While there is evidence of the beneficial effects of WBV in numerous health outcomes in the general population, in the current review we aimed to examine the potential of WBV exercise as a useful and safe intervention for the management of infected individuals with COVID-19 in order to reduce time in ICU and/or to manage the disease sequels after recovery. This manuscript is a joint effort from members of the World Association of Vibration Exercise Experts (WAVEX), a world association of researchers interested in the potential of WBV for physical and mental health.

2. Effects of the WBV Exercises That Could Be Relevant to the Management of Individuals Infected with COVID-19

As reported in the previous paragraph, patients with COVID-19 typically have fever and cough and some will develop ARDS, possibly due to uncontrolled cytokine release. The management of this condition in severe cases include prone positioning, lung-protective ventilation, and consideration of extracorporeal membrane oxygenation for refractory hypoxemia. Therefore, in the following sections we will discuss the WBV benefits that could be relevant in the management of individuals infected with COVID-19 including: (a) the reduction of fatigue and the reduced risk of dyspnea, (b) improvements in inflammatory and redox status favoring cellular homeostasis and (c) an overall improvement in the quality of life, leading to a better prognosis in bed bound and ICU-bound subjects


3. Reduction of the Fatigue and the Risk of Dyspnea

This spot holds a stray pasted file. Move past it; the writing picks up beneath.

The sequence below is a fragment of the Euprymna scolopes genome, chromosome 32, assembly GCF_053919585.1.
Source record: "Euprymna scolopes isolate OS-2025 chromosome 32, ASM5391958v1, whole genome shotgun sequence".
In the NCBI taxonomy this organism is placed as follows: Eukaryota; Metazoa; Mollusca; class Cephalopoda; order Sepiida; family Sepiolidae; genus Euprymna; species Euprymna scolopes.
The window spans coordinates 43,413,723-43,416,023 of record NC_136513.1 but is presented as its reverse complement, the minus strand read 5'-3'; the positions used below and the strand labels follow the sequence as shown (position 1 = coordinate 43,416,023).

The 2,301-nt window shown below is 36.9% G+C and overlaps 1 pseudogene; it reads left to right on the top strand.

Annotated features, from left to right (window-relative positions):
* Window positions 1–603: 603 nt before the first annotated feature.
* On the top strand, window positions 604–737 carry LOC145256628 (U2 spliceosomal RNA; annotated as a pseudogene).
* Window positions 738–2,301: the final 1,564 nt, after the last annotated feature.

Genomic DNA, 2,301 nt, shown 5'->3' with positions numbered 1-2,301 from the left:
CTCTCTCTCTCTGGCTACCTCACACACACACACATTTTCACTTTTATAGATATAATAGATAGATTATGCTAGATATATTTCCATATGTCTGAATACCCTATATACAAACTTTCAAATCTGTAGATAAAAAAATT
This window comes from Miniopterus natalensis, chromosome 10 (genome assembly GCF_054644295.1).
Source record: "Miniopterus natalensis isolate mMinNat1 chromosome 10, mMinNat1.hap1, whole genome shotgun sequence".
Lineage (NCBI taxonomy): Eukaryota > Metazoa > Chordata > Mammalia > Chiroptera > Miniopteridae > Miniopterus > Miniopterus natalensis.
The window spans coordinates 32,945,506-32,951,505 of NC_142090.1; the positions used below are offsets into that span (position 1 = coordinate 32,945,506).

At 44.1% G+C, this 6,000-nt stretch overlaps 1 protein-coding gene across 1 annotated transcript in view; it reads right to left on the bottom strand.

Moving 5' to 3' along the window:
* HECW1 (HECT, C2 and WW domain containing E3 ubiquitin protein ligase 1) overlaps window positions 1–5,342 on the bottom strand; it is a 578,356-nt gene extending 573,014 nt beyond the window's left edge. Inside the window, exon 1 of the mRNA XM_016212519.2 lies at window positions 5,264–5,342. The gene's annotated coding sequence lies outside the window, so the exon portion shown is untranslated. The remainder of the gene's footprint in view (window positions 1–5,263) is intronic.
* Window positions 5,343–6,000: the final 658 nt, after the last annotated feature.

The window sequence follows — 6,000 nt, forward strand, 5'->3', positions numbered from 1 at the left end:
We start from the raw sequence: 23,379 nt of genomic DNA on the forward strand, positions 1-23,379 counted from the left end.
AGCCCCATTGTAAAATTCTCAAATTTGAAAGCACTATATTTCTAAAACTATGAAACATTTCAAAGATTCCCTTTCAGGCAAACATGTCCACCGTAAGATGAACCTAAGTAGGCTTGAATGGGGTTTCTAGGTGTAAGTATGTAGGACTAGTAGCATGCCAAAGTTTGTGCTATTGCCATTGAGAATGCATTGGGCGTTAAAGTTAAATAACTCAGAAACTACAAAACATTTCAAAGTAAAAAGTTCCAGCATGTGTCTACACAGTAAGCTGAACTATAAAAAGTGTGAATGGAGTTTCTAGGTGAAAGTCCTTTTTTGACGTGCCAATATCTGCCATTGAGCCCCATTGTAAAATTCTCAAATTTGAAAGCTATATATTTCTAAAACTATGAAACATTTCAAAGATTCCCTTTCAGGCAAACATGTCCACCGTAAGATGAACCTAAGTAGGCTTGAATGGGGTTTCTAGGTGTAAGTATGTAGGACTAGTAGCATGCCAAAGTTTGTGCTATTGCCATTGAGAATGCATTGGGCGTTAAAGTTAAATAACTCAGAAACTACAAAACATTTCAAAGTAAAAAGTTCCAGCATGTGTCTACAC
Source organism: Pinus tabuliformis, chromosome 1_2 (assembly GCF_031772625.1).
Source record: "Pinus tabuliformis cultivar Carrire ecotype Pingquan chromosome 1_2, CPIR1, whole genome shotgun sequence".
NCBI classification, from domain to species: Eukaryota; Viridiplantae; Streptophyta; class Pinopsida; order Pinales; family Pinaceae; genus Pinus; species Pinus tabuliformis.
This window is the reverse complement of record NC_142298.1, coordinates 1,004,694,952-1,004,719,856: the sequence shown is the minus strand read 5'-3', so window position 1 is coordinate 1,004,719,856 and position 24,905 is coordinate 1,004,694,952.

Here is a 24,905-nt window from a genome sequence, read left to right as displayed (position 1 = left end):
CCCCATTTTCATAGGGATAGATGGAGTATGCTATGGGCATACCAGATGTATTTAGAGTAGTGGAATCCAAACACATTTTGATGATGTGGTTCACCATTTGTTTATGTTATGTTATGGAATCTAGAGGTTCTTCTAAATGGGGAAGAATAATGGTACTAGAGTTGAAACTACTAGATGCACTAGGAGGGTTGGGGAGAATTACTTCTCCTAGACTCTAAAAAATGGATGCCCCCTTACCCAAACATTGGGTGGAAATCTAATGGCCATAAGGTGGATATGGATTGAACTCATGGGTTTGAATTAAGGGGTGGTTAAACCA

Fatigue and dyspnea are clinical characteristics as evidenced by COVID-19 patients. The fatigue is present in about 22% of infected patients and, although it is still early to evaluate it in this population, a recent study suggested that 70% of ARDS survivors reported clinically significant and persistent fatigue symptoms at 6 and 12 months and these are also common in patients with COPD or in intensive care survivors one year after discharge. Moreover, as highlighted by Neufeld et al., fatigue co-occurs with impaired physical function (33% out of 711 ARDS patients) and other clinically significant symptoms, such as anxiety or depression (27%). Consequently, fatigue, weakness and negative psychological symptoms seem to be common sequelae of these conditions and this connection should be considered when considering treatment options . These authors have recently shown that small increases in physical functioning status were associated with less fatigue. Although this multidimensional construct is difficult to define and may vary across a range of conditions, previous studies have reported that WBV exercise can, not just enhance physical status, but also manage the fatigue in various populations such as those with fibromyalgia; Parkinson disease or multiple sclerosis. Moreover, recent studies evaluated the effects of WBV (frequency 20–27 Hz) on various physical and psychological capacities in patients undergoing allogeneic hematopoietic cell transplantation (alloHCT) and reported that WBV might maintain maximum strength, functional performance, quality of life (Qol), and mitigate fatigue. In a similar fashion, Escudero-Uribe et al. investigated the effects of regular exercise alone (aerobic, body weight, coordination, and balance exercises) and with the inclusion of WBV exercise (amplitude 3 mm, average frequency 4 Hz ± 1Hz/sec) on fatigue, gait pattern, mood, and quality of life in persons with relapsing-remitting multiple sclerosis (RRMS). Significant improvements in fatigue and mood were identified for both intervention groups, while gait parameters also improved significantly in the WBV group. It was concluded that combined training programs of regular exercise with WBV helps to reduce fatigue and improve mood in persons with mild to moderate RRMS. The effects of WBV exercise (amplitude 3 mm, frequency 30 Hz) was also tested in rheumatoid arthritis patients with similar improvements being reported [27]. Finally, Alentorn-Geli et al. [23] studied the effectiveness of a 6-week traditional exercise program with supplementary WBV exercise (amplitude 2 mm, frequency 30 Hz) on fibromyalgia patients (FM) and found that the WBV protocol resulted in reductions in pain and fatigue, whereas exercise alone failed to induce any improvements.